Someone asked me what the coronavirus pandemic means for the future of FinTech. I guess they thought that not much is happening and many firms will shutter and close. However, some may think that times are dull and boring, locked in at home and nothing going on, but there’s loads happening in the FinTech community. Critically, what’s happening is pivoting and switching strategies to deal with the new world.
Some are acting fast to respond to customer needs, like Chime who offered to get government benefits direct to citizen via an app; or Railsbank who created Lightning Aid to get support to people direct during the crisis.
Then there are the major deals that have been struck, such as Stripe’s new $600 million funding round, which values the firm at $36 billion, up $1 billion on the last valuation in September 2019.
Robin Hood just raised another $200 million, valuing the firm at $8 billion; Revolut completed a funding round just before lockdown that also valued the firm at $5.5 billion, making it Europe’s most valuable FinTech unicorn; and Aussie challenger bank 86400 just got another $34 million in April.
Then there are challenger banks that pre-prepared for the crisis by simulating a pandemic and work at home rule, like Monzo, whose operations have transitioned pretty smoothly from office-based to home-based, unlike many large and traditional banks. Other challenger banks are coming up with new ideas like Starling Bank’s rapid move to issue companion cards for people who were locked in and unable to leave home, due to having existing health issues or being over seventy years old. The companion card allows them to give a family member or friend a prepaid card to do their shopping for them, with top-ups direct from the Starling account.
So, things aren’t that quiet. Business is still being done, start-ups are still starting and things are moving on.
However, there have been some hits, and I wonder what will happen to those FinTech start-ups that were just reaching a funding round. What will they do with their staff? Their people? Their customers? If they were running out of money, what will they do? How do you do a funding round when you can only reach investors via Zoom? This will be challenging.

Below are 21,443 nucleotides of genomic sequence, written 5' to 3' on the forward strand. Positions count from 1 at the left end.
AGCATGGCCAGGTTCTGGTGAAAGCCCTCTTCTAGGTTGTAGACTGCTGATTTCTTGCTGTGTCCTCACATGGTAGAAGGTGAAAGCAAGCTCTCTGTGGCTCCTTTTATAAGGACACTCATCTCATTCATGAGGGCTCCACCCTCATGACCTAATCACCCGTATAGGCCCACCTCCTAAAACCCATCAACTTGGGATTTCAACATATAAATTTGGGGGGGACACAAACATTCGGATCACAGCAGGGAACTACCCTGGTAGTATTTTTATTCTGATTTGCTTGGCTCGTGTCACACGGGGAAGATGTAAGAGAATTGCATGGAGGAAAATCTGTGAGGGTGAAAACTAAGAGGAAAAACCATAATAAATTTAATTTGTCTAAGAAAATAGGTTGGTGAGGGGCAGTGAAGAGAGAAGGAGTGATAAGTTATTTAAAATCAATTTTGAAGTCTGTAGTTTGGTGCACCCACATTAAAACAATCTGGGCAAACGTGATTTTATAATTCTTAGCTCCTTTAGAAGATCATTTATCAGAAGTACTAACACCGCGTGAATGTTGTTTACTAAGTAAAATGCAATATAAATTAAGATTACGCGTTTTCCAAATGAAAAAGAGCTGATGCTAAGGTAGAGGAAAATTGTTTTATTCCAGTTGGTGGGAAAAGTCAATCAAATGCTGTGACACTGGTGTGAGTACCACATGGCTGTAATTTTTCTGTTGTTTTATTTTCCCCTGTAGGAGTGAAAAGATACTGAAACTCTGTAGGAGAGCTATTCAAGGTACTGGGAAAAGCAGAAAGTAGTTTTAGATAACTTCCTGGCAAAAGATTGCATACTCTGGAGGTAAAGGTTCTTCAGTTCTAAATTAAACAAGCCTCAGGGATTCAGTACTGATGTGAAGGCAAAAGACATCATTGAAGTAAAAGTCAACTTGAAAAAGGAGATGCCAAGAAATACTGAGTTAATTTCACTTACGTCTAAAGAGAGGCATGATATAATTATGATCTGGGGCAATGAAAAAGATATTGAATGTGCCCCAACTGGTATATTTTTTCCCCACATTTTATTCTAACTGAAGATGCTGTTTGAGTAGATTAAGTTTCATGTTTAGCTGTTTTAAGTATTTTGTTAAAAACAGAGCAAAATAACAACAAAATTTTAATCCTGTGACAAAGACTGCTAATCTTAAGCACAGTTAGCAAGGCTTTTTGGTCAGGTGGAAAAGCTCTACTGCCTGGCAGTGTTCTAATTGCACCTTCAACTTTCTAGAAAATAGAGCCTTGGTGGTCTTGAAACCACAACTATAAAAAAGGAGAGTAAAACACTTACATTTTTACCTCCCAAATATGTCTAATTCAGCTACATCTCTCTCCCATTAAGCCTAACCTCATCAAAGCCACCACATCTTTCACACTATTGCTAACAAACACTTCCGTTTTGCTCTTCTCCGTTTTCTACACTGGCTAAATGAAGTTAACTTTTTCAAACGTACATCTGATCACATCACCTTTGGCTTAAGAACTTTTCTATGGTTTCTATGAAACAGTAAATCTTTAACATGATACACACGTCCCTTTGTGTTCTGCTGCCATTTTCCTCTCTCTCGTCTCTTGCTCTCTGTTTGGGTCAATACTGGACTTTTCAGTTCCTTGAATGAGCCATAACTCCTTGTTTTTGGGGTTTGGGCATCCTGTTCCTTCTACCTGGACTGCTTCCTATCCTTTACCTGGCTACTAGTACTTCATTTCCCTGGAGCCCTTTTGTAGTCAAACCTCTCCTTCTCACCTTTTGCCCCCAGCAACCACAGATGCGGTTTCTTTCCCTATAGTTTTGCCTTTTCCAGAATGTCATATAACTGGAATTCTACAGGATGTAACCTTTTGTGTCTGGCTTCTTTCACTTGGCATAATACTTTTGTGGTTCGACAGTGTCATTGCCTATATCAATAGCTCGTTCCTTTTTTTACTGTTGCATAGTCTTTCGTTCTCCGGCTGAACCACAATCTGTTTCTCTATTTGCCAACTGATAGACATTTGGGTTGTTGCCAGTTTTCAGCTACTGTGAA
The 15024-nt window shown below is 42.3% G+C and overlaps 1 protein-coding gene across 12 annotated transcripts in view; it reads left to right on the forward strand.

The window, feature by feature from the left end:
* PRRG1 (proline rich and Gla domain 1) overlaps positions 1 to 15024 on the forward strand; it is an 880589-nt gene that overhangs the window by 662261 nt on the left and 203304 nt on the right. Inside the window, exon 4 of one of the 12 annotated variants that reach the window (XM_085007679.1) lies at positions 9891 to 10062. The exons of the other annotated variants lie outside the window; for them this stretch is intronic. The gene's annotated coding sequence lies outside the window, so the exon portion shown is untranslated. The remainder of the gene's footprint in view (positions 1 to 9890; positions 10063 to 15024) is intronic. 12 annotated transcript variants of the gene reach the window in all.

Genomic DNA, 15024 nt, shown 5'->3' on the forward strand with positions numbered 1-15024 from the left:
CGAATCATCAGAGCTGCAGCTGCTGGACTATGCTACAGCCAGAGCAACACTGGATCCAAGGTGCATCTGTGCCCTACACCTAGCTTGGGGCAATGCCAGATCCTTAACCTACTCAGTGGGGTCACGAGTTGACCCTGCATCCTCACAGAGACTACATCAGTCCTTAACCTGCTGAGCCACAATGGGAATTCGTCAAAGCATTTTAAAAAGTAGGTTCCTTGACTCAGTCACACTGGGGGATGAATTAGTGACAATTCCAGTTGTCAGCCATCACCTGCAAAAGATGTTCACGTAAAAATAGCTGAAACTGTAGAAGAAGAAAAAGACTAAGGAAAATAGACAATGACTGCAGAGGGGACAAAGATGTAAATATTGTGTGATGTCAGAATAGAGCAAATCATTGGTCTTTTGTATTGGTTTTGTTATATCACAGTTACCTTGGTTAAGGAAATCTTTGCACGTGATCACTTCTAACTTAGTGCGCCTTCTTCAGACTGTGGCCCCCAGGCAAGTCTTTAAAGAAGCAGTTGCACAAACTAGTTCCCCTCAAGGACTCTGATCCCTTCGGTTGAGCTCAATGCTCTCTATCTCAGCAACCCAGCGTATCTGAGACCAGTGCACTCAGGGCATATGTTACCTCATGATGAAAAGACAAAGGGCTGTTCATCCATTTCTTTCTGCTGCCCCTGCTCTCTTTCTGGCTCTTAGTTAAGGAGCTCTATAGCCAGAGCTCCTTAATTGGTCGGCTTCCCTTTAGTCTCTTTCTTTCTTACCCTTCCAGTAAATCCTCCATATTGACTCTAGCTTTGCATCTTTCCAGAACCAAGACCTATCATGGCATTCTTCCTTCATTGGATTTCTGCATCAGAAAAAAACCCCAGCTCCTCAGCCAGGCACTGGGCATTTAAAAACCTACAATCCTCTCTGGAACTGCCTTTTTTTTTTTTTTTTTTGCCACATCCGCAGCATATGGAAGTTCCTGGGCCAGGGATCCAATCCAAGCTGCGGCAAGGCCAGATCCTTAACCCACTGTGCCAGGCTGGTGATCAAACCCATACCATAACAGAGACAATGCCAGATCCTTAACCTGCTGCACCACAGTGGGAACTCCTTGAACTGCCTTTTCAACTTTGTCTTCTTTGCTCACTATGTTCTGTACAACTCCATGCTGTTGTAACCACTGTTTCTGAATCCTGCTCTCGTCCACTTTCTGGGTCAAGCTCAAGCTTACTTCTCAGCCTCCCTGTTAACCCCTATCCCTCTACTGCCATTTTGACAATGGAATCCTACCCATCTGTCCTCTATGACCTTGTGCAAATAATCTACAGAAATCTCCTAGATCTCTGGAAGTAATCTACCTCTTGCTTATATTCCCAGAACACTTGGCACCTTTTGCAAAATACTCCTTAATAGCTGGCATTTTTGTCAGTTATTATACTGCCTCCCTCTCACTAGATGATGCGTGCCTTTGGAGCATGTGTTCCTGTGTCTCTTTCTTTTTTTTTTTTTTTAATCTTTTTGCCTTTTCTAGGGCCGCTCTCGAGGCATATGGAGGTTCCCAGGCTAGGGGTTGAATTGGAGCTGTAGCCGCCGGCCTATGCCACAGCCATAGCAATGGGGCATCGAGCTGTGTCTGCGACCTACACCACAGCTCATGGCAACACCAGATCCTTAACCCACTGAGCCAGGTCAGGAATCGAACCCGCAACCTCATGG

We’ve already seen some companies pivot their strategies as a result. For example Moven, the American challenger bank launched in 2011, has now sold off their consumer-facing business to Varo Money, and a survey by the Swiss Blockchain Federation found that the crisis will force four out of five blockchain start-up firms to close.
This is unsurprising when you see the numbers. According to research firm CB Insights, the first quarter of 2020 has seen venture capital backed fintech funding drop to $6.1 billion, across 404 deals worldwide. That’s the worst Q1 since 2016 for fintech deals, and the worst Q1 for funding since 2017.
My own feeling is that the coronavirus crisis will force any cash-strapped firm to fold. Cash is king in a crisis like this. Not physical cash notes, but money on tap. Liquidity. Equally, debt and costs are a critical factor. Any firm that has new hires, offices, physical infrastructure and more will struggle. Any cash out and no cash in is the issue.
This was brought home to me when I saw an article about a Silicon Valley start-up called Bird, who sacked a third of their staff in a two minute Zoom call delivered by the CEO’s Personal Assistant. Equally, WeWork and other leading unicorns are clearly struggling before the crisis hit, and most certainly will be worse today.
What’s the answer?
Well, the answer is back to my opening points. Companies that shine in this crisis, doing the right thing for customers and society, innovating and ideating, will exceed expectation post-pandemic. Companies that act like monsters during the crisis, treating their customers and staff badly, will fail.
It will be interesting to see how all this pans out.
Finally, there is a comment that most start-ups fail due to a lack of customers, not a lack of funding, and this crisis has been a hard time for all start-ups whether visionary, growing and with customers and funding or without. That is illustrated well by Monzo’s latest annual report, which highlighted “material uncertainties that cast significant doubt upon the Group’s ability to continue as a going concern” due to the pandemic.
Even the strongest may not be able to adapt to this change fast enough.